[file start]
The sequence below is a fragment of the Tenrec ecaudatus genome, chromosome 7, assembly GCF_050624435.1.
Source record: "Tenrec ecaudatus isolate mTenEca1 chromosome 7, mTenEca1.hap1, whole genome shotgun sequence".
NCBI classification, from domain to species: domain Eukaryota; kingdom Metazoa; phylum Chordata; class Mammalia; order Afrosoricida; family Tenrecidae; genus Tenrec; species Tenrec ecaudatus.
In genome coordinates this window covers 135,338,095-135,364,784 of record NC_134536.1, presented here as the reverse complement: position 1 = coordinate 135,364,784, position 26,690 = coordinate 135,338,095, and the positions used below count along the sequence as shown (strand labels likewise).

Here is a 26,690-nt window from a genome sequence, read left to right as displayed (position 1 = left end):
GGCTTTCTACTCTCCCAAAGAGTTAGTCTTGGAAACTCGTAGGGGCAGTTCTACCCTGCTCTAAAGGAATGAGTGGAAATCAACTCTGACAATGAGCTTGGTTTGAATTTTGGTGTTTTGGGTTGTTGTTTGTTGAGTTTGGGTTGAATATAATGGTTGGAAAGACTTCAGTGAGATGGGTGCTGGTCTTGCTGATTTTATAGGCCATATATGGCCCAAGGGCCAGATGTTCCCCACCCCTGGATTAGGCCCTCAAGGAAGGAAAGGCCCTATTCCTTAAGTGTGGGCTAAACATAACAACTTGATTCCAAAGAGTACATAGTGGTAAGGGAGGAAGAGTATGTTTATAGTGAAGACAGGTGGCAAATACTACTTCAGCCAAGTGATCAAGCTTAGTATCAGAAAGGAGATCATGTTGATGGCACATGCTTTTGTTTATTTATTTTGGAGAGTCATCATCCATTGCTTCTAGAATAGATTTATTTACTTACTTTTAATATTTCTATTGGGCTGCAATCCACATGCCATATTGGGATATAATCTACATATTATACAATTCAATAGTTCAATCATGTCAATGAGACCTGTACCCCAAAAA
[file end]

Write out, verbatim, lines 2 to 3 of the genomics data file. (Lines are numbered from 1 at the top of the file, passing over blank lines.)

Source record: "Tenrec ecaudatus isolate mTenEca1 chromosome 7, mTenEca1.hap1, whole genome shotgun sequence".
NCBI classification, from domain to species: domain Eukaryota; kingdom Metazoa; phylum Chordata; class Mammalia; order Afrosoricida; family Tenrecidae; genus Tenrec; species Tenrec ecaudatus.